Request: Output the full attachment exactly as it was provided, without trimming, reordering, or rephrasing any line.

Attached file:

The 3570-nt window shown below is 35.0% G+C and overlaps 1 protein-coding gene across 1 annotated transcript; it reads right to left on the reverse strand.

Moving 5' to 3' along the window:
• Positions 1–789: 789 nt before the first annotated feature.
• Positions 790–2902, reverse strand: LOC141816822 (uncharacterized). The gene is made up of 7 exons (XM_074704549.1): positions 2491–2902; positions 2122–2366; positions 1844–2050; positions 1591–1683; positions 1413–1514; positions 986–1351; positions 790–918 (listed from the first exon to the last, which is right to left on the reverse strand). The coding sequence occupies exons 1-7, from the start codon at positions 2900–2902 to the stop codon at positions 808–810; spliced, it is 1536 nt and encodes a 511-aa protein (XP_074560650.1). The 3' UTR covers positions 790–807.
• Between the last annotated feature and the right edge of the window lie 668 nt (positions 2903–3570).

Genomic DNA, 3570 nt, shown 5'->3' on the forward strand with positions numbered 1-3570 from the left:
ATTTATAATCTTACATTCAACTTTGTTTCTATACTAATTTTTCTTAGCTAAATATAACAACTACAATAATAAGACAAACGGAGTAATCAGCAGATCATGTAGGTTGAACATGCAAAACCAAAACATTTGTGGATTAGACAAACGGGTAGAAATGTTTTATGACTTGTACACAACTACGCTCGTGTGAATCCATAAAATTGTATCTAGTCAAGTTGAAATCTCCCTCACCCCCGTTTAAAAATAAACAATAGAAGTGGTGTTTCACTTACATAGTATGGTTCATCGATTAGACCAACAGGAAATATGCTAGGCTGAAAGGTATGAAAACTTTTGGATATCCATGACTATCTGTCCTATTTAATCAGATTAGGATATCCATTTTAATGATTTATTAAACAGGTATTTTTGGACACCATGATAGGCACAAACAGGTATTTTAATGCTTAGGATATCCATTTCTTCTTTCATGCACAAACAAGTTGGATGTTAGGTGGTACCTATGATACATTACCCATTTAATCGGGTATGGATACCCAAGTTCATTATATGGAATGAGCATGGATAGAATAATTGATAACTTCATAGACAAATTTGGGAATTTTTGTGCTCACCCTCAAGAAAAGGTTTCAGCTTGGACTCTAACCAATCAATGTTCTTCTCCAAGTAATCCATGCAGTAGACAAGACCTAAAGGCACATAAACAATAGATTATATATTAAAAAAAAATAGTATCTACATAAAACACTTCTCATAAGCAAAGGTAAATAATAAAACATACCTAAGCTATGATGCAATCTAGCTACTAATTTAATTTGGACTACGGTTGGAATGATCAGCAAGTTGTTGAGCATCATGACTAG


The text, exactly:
The 3570-nt window shown below is 35.0% G+C and overlaps 1 protein-coding gene across 1 annotated transcript; it reads right to left on the reverse strand.

Moving 5' to 3' along the window:
• Positions 1–789: 789 nt before the first annotated feature.
• Positions 790–2902, reverse strand: LOC141816822 (uncharacterized). The gene is made up of 7 exons (XM_074704549.1): positions 2491–2902; positions 2122–2366; positions 1844–2050; positions 1591–1683; positions 1413–1514; positions 986–1351; positions 790–918 (listed from the first exon to the last, which is right to left on the reverse strand). The coding sequence occupies exons 1-7, from the start codon at positions 2900–2902 to the stop codon at positions 808–810; spliced, it is 1536 nt and encodes a 511-aa protein (XP_074560650.1). The 3' UTR covers positions 790–807.
• Between the last annotated feature and the right edge of the window lie 668 nt (positions 2903–3570).

Genomic DNA, 3570 nt, shown 5'->3' on the forward strand with positions numbered 1-3570 from the left:
ATTTATAATCTTACATTCAACTTTGTTTCTATACTAATTTTTCTTAGCTAAATATAACAACTACAATAATAAGACAAACGGAGTAATCAGCAGATCATGTAGGTTGAACATGCAAAACCAAAACATTTGTGGATTAGACAAACGGGTAGAAATGTTTTATGACTTGTACACAACTACGCTCGTGTGAATCCATAAAATTGTATCTAGTCAAGTTGAAATCTCCCTCACCCCCGTTTAAAAATAAACAATAGAAGTGGTGTTTCACTTACATAGTATGGTTCATCGATTAGACCAACAGGAAATATGCTAGGCTGAAAGGTATGAAAACTTTTGGATATCCATGACTATCTGTCCTATTTAATCAGATTAGGATATCCATTTTAATGATTTATTAAACAGGTATTTTTGGACACCATGATAGGCACAAACAGGTATTTTAATGCTTAGGATATCCATTTCTTCTTTCATGCACAAACAAGTTGGATGTTAGGTGGTACCTATGATACATTACCCATTTAATCGGGTATGGATACCCAAGTTCATTATATGGAATGAGCATGGATAGAATAATTGATAACTTCATAGACAAATTTGGGAATTTTTGTGCTCACCCTCAAGAAAAGGTTTCAGCTTGGACTCTAACCAATCAATGTTCTTCTCCAAGTAATCCATGCAGTAGACAAGACCTAAAGGCACATAAACAATAGATTATATATTAAAAAAAAATAGTATCTACATAAAACACTTCTCATAAGCAAAGGTAAATAATAAAACATACCTAAGCTATGATGCAATCTAGCTACTAATTTAATTTGGACTACGGTTGGAATGATCAGCAAGTTGTTGAGCATCATGACTAG